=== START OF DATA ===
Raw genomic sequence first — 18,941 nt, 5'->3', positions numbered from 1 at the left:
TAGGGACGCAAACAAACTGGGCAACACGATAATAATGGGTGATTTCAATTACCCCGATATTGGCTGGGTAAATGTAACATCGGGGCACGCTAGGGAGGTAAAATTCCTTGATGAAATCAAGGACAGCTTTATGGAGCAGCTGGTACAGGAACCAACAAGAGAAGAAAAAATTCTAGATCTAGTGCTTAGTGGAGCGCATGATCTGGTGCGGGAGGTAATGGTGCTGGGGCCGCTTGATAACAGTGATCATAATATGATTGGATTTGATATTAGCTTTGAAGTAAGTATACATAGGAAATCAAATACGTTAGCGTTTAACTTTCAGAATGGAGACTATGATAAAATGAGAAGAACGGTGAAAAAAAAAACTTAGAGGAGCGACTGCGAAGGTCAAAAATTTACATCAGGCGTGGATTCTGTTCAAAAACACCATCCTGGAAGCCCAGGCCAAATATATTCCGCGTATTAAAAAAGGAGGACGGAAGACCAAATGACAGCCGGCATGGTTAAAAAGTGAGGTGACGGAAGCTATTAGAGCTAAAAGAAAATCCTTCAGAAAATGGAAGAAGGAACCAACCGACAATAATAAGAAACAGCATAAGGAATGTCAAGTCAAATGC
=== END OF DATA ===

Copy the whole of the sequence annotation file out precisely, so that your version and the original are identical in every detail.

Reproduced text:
Raw genomic sequence first — 18,941 nt, 5'->3', positions numbered from 1 at the left:
TAGGGACGCAAACAAACTGGGCAACACGATAATAATGGGTGATTTCAATTACCCCGATATTGGCTGGGTAAATGTAACATCGGGGCACGCTAGGGAGGTAAAATTCCTTGATGAAATCAAGGACAGCTTTATGGAGCAGCTGGTACAGGAACCAACAAGAGAAGAAAAAATTCTAGATCTAGTGCTTAGTGGAGCGCATGATCTGGTGCGGGAGGTAATGGTGCTGGGGCCGCTTGATAACAGTGATCATAATATGATTGGATTTGATATTAGCTTTGAAGTAAGTATACATAGGAAATCAAATACGTTAGCGTTTAACTTTCAGAATGGAGACTATGATAAAATGAGAAGAACGGTGAAAAAAAAAACTTAGAGGAGCGACTGCGAAGGTCAAAAATTTACATCAGGCGTGGATTCTGTTCAAAAACACCATCCTGGAAGCCCAGGCCAAATATATTCCGCGTATTAAAAAAGGAGGACGGAAGACCAAATGACAGCCGGCATGGTTAAAAAGTGAGGTGACGGAAGCTATTAGAGCTAAAAGAAAATCCTTCAGAAAATGGAAGAAGGAACCAACCGACAATAATAAGAAACAGCATAAGGAATGTCAAGTCAAATGC